CITES防杜老虎貿易 嚴密度將比照毒品查緝 | 環境資訊中心

CITES防杜老虎貿易 嚴密度將比照毒品查緝

2010年03月29日
摘譯自2010年3月22日ENS卡達,杜哈報導;段譽豪編譯;蔡麗伶審校

印度Bandhavgarh國家公園中的年輕雌虎。(相片來源:Gill Storr)三年一度華盛頓公約(瀕臨絕種野生動植物國際貿易公約,CITES)締約國會議22日達成協議,未來將比照查緝武器與毒品走私的作法,嚴密監控非法虎製品貿易。

CITES締約國同意建立一個資料庫,用以監測包括虎、豹以及雪豹製品的非法貿易。

世界自然基金會(WWF)物種計畫主任德魯茲(Carlos Drews)說:「這項提案雖然有妥協但仍有進展,不過對CITES國際保育協議是否能有效執行來講,仍然是一項挑戰。」「只是白紙黑字並沒有辦法拯救野生老虎,全球性的盜獵行為如同疫情般狂掃亞洲的森林,CITES締約各國必須不負今天所作出的承諾。」

就在該協議達成之際,一個總部設在新加坡的動物保護組織,提出了一份有關老虎製品貿易的最新證據給CITES與會代表們。

老虎製品用於傳統醫藥、珠寶、吉祥物或是裝飾品。小塊的虎皮被製成護身符或是宗教吉祥物,象徵權威、能力和保護。

新加坡動物關懷與研究協會(ACRES)野生動物犯罪防範小組主任布波(Anbarasi Boopal)說:「重要的是,我們必須指出,不論產品效果是否屬實,任何人廣告與推銷老虎製品都違反了此一法案;如果宣稱某項產品含有老虎的成分,經銷者就是在暗地提升對老虎產製品的需求,這等於是直接違反了公約精神與以執行CITES公約為目的的區域立法精神。」

新加坡與鄰近國家如印尼,過去曾被認為進行過虎製品的國內以及國際間轉口貿易。

三巴旺集選區的議員林博士(Lim Wee Kiak)說:「只要有需求,就會有供應。光是立法並不足以完全遏止瀕危物種及其產製品的非法貿易。我們必須對公眾進行更多的教育,喚起大眾保育意識,使虎製品的需求下降,供應自然就會終止。」

在杜哈會議上,政府代表們支持現有的決定,確保老虎農場不對非法市場供應大型貓科動物產品。

今年稍晚將會在俄羅斯的符拉迪沃斯托克(Vladivostok)舉辦元首老虎峰會,CITES締約方呼籲在這之前先召開高階警官與海關官員緊急會議。

至於這個由俄羅斯政府、全球性保育組織WWF和世界銀行共同發起的老虎峰會,將會有13個國家的元首參加。

WWF估計,俄羅斯的哈巴羅夫斯克(Khabarovsk)和濱海地區(Primorye regions)目前共有500隻東北虎。

就在3月3日,杜哈會議召開之前,俄羅斯遠東執行海關(Far Eastern Operative Customs)以及符拉迪沃斯托克海關的緝私犬小組,與WWF以及TRAFFIC野生動植物監測網絡共同在媒體前作了一份簡報,展示緝私犬小組在符拉迪沃斯托克國際機場的工作狀況。

海關人員告訴記者,將小件違禁品藏在身上或衣物中企圖闖關,是近來非法野生動植物交易的新趨勢,緝私犬對於打擊此類犯罪有很大的幫助。他們說,在這種情況下,只有受過專門訓練的緝私犬能夠在海關管制站中探測出隱藏的違禁品。

CITES Gives Enforcement of Tiger Trade Ban Top Priority

DOHA, Qatar, March 22, 2010 (ENS) - Countries could begin treating illegal trade in tiger parts as seriously as they treat arms and drug trafficking under a deal reached today at the triennial meeting of the Convention on International Trade in Endangered Species, CITES.

Parties to the CITES treaty agreed to develop a database to help monitor the illegal trade in tiger, leopard and snow leopard parts.

"This proposal was a test for the effectiveness of CITES as an international conservation agreement and despite the compromise, progress was made," said Carlos Drews, director, Species Programme, WWF International. "But words alone will not save wild tigers as a global poaching epidemic empties Asia's forests and CITES governments will need to live up to the commitments made today."

The agreement comes as fresh evidence of trade in tiger parts was presented to CITES delegates by an animal conservation organization based in Singapore.

Tiger parts are used for traditional medicine, jewelry, lucky charms and novelties. Pieces of tiger skin are made into amulets as religious lucky charms believed to bring authority, power and protection.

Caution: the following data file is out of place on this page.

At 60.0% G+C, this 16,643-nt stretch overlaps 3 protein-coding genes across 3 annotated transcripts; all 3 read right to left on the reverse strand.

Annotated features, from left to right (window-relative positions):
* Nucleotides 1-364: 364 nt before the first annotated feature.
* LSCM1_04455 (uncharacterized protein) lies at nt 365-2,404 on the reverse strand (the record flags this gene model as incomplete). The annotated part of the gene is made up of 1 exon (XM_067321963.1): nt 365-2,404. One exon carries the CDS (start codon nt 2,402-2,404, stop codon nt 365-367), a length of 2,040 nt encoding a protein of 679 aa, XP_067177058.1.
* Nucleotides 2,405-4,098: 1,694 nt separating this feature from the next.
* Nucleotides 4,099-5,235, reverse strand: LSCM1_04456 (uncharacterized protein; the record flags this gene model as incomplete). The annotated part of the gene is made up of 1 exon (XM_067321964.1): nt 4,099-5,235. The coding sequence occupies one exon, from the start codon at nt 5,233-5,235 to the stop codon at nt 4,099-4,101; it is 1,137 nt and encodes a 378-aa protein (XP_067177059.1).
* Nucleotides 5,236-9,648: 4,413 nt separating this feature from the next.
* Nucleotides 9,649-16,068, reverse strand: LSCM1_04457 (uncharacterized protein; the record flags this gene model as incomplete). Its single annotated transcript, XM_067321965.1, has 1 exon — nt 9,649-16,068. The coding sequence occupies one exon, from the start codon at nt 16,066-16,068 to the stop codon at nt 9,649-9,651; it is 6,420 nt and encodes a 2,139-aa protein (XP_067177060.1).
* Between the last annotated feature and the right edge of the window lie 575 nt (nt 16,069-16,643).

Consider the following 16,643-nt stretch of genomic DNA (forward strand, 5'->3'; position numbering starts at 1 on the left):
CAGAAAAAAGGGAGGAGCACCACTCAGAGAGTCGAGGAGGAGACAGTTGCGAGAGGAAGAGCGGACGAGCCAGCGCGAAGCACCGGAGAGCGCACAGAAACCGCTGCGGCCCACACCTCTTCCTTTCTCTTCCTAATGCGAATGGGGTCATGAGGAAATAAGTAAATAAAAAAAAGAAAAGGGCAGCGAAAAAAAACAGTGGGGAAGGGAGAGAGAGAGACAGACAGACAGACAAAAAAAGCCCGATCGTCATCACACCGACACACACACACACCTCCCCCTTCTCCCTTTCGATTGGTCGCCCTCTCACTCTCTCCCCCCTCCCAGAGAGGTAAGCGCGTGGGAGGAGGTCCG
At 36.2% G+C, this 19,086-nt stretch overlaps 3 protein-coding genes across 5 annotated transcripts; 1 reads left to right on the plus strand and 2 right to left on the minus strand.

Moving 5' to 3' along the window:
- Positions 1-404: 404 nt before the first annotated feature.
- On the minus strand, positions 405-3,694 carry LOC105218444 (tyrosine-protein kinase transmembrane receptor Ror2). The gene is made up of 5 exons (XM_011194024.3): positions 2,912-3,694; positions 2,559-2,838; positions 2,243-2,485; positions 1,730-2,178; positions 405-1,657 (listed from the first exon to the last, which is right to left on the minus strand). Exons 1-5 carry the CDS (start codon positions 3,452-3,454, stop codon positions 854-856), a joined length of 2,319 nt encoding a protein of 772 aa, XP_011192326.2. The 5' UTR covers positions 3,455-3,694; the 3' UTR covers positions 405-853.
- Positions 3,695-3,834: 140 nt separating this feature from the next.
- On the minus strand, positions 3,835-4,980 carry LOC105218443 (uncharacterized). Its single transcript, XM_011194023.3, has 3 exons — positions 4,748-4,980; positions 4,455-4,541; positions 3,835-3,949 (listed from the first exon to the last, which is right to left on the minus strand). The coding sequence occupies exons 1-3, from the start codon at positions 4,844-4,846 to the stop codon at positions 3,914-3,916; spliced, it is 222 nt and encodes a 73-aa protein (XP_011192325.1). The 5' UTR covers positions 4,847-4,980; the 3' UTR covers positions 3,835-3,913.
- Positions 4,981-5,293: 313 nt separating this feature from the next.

"It is important to note that anyone who advertises for sale any tiger parts contravenes the act, even if the products turn out to be not authentic. By making a claim that the product is from tigers, the dealer is potentially driving up the demand for tiger parts, which directly contravenes the spirit of CITES and the local legislation meant to enforce CITES," said Anbarasi Boopal, director of the ACRES Wildlife Crime Unit.

Singapore has previously been recognized as playing a role in the trade of tiger products from neighboring countries such as Indonesia, for both domestic trade and international re-exports.

Dr. Lim Wee Kiak, Member of Parliament for Sembawang GRC, said, "As long as there is demand, there will be supply. Legislation alone is insufficient to bring a complete halt to the illegal trading of endangered species and their parts. We must do more public education and awareness so demands for them can be curbed and supply will then terminate."

In Doha, government delegates supported an existing decision to ensure that tiger farms do not supply the illegal market for big cat products.

CITES Parties called for an urgent meeting of senior police and customs officers before a Head of State tiger summit to be held in Vladivostok, Russia later this year.

The Russian government, the global conservation organization WWF and the World Bank initiated the tiger summit, in which the heads of 13 states are expected to participate.

WWF estimates Russia's Khabarovsk and Primorye regions currently have 500 Amur tigers.

On March 3, in advance of the CITES meeting in Doha, the sniffer dog divisions of Far Eastern Operative Customs and Vladivostok Customs together with WWF and the TRAFFIC wildlife monitoring network held a briefing for the media and demonstrated their work at the Vladivostok International Airport.

Customs officers told reporters that the dogs help to combat a new trend that has appeared in illegal wildlife trade - smugging wildlife parts in small pieces hidden on the body or in clothing. In these cases, they said, only a specially trained dog can detect items hidden from customs control.